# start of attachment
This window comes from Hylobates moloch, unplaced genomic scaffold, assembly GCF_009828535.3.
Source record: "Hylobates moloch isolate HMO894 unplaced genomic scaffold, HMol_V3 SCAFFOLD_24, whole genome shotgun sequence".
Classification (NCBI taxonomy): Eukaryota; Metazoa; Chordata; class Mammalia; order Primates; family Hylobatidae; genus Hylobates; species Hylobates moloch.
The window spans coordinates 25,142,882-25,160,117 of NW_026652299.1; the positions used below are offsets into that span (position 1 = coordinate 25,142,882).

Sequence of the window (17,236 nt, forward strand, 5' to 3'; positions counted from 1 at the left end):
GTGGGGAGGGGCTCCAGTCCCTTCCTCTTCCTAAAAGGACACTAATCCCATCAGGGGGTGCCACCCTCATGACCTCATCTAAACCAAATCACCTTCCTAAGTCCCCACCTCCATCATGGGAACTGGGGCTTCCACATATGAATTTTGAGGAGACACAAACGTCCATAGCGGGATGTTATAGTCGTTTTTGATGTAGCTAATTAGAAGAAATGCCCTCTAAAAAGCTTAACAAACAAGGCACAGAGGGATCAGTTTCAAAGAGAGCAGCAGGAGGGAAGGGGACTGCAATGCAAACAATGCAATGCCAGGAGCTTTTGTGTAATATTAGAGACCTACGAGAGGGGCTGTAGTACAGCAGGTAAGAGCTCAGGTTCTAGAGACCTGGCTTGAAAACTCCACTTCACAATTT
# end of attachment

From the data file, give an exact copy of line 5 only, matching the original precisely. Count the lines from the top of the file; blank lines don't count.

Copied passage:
Sequence of the window (17,236 nt, forward strand, 5' to 3'; positions counted from 1 at the left end):